Coal Use in Wisconsin
As the largest source of electricity in the world, burning coal is also one of the largest sources of manmade greenhouse gases and other air pollutants. Even though we have no coal of our own in Wisconsin, we get the majority of our electricity from coal plants, some dating as far back as the 1940s.
Each year, these coal plants in Wisconsin emit thousands of tons of greenhouse gases that contribute to our warming climate, as well as polluting our air with other contaminants, including
- Particulate matter: Can cause premature death in people with lung or heart diseases; causes a large number of respiratory and cardiovascular problems
- Sulfur dioxide: Causes acid rain; can cause respiratory problems; contributes to fine particulate matter; can have an amplifying effect on the impacts of mercury pollution
- Nitrogen oxides: Forms ozone, and can contribute to respiratory problems and the formation of particulate matter
- Mercury: Gets into the water and environment, and interferes with brain development, in humans and in wildlife
- Despite some recent improvements, Wisconsin still gets the majority of its electricity from coal. In 2010, 62.5% of electric power was generated by coal-based power plants, down from 70.9% in 2000.
- Despite not having any coal of our own, we burn around 25 million tons of coal every year in Wisconsin. To import all this coal, we send over $1 billion dollars out of state every year.
- Coal accounts for the vast majority of air pollution in our state. In 2010, coal power plants were responsible for 86% of sulfur dioxide and 77% of nitrogen dioxide emissions from the electric power industry.
- Pollution from Wisconsin coal plants is estimated to contribute to 268 deaths, 201 hospital admissions and 456 heart attacks each year.
- Nearly 90% of the water used each year in Wisconsin is used to cool power plants.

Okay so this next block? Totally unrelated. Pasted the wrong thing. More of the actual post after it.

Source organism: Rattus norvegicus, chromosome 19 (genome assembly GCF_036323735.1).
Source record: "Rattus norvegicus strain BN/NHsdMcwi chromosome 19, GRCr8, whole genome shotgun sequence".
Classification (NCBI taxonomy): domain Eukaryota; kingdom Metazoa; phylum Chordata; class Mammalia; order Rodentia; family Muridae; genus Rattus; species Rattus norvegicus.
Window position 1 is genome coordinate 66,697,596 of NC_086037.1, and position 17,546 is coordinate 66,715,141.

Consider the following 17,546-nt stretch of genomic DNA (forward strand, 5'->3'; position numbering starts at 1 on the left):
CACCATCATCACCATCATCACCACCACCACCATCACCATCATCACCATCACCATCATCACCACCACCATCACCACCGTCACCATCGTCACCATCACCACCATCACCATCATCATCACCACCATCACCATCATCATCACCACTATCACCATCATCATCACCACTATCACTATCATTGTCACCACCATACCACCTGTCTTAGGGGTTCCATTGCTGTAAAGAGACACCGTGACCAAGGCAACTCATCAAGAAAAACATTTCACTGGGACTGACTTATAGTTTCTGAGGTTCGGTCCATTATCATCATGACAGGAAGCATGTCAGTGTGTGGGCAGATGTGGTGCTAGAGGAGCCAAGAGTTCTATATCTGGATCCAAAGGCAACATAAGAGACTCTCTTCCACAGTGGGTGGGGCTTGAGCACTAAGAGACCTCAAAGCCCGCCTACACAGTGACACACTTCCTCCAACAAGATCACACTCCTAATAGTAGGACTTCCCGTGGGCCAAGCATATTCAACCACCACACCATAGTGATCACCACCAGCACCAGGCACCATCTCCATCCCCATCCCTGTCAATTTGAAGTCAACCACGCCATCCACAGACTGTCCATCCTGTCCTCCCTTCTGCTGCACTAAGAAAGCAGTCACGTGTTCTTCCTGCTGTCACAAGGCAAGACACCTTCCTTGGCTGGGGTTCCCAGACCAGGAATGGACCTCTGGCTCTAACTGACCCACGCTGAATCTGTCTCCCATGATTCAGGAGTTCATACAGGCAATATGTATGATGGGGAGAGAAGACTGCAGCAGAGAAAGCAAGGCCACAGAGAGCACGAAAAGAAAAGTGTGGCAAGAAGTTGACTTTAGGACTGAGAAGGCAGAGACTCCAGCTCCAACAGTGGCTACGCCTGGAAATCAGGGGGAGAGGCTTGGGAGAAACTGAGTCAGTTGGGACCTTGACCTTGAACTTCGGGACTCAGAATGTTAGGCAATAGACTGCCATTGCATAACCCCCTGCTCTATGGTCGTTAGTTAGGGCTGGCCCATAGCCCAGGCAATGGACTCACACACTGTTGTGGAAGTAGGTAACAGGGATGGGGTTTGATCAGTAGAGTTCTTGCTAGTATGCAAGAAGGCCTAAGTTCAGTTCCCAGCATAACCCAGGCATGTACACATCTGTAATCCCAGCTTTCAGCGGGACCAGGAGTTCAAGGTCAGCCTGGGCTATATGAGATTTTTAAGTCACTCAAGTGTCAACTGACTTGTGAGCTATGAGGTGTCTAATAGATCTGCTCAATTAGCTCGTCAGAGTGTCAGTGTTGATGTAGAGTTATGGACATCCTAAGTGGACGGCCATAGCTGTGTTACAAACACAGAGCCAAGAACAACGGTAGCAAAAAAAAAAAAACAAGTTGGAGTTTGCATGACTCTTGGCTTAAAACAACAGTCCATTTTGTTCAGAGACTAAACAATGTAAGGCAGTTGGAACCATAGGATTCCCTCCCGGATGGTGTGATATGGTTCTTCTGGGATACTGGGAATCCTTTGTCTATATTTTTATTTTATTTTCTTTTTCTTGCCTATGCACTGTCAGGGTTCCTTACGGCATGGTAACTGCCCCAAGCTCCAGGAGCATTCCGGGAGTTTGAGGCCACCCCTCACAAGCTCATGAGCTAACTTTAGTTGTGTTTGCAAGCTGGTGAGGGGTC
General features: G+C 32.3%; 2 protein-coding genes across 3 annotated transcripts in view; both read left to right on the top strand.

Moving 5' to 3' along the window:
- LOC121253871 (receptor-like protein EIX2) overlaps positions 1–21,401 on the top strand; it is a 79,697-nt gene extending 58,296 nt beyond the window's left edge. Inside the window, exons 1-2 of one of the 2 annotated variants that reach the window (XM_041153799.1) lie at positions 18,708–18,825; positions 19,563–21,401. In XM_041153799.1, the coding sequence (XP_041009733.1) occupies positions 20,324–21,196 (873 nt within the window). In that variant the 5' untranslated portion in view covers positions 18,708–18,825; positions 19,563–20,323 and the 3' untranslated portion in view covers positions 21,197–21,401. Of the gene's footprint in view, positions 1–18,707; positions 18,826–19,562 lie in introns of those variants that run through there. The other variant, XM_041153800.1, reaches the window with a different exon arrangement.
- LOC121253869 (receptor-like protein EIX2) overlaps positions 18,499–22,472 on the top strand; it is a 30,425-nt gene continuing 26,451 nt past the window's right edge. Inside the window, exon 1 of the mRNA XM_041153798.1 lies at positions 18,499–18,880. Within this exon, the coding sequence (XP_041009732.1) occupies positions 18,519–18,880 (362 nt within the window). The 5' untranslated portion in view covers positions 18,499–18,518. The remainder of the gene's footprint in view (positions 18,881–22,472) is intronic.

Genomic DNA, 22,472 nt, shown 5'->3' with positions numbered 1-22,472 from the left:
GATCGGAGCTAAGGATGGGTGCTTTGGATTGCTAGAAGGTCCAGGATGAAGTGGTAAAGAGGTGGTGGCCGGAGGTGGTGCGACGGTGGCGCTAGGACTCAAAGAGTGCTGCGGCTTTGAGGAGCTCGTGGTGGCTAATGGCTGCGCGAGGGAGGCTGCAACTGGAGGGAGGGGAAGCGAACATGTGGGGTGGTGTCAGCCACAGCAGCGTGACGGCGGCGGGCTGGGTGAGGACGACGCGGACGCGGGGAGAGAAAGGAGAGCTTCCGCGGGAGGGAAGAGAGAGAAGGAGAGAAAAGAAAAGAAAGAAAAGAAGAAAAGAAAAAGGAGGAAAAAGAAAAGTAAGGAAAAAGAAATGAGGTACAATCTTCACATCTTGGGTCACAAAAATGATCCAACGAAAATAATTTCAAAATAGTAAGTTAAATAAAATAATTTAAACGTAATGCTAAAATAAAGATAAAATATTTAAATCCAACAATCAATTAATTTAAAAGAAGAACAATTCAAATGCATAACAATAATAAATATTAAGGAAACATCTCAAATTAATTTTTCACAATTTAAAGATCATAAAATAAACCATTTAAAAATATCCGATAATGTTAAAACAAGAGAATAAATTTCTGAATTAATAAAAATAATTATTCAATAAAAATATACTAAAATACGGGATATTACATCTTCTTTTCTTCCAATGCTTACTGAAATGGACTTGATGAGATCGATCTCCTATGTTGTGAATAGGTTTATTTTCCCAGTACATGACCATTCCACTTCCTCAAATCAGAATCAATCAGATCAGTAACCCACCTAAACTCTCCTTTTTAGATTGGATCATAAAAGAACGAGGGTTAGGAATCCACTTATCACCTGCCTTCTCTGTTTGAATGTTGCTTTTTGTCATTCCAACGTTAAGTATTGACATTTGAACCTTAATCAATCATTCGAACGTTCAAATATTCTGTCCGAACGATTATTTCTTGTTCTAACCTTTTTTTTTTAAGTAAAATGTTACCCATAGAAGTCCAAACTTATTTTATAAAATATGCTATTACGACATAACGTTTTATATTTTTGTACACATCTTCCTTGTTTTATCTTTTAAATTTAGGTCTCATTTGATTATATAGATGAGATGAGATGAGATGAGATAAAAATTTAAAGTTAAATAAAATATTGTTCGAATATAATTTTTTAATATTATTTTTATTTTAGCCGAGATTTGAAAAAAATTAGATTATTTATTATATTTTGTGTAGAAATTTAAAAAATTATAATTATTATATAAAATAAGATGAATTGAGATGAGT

Clean Wisconsin's Work
Clean Wisconsin has a long history of advocating for alternatives to coal power and working to stop or shut down coal plants. In July 2012 we secured a victory in Milwaukee; working with the Cleaner Valley Coalition, we helped pressure We Energies and state regulators to clean up the Valley Power Plant, which will now switch to natural gas. In November 2008, we successfully defeated a proposal by Alliant Energy to build a coal-fired power plant in Cassville, which was denied by the Public Service Commission. In addition, Clean Wisconsin intervenes in utility applications to install pollution control technology on aged coal plants and argue for the shutdown of those units, since pollution control retrofits only prolong the life of the units and allow continued carbon emissions for another 30 to 40 years.
By working to reduce our dependence on dirty coal, Clean Wisconsin is working to secure a cleaner, healthier, more energy-independent future for our state.
Clean Wisconsin Media and Materials
- Coal-Fired Power Plants in Wisconsin
- PRESS RELEASE: Victory in the Valley: We Energies to Convert Valley Power Plant (8/17/12)
- PRESS RELEASE: Report: Wisconsin 5th Most Dependent State on Imported Coal (5/18/10)
- PRESS RELEASE: Coal Plant Proposal Rejected for First Time in Wisconsin History (11/11/08)
- PRESS RELEASE: Nation’s Coal Consumption Drops 9.3 Percent as Wisconsin’s Increases (3/2/10)
Related Topic Pages
The Valley Power Plant was built in 1969, and is a 280-megawatt coal-fired electric power station located near downtown Milwaukee, Wisconsin.
- Wisconsin State Energy Office. 2010 Wisconsin Energy Statistics.
- Clean Air Task Force. Death and Disease from Power Plants, Wisconsin Power Plant Impacts (2010). Web. Accessed 2013 from: http://www.catf.us/fossil/problems/power_plants/existing/map.php?state=Wisconsin
- US Geological Survey. Water Use in Wisconsin 2005 (2011). Open-File Report 2009-1076, Version 1.1, November 2011.
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Please cite this resource as: Clean Wisconsin, Inc. “Coal Use in Wisconsin.” Clean Wisconsin Enviropedia. Retrieved from www.cleanwisconsin.org/enviropedia.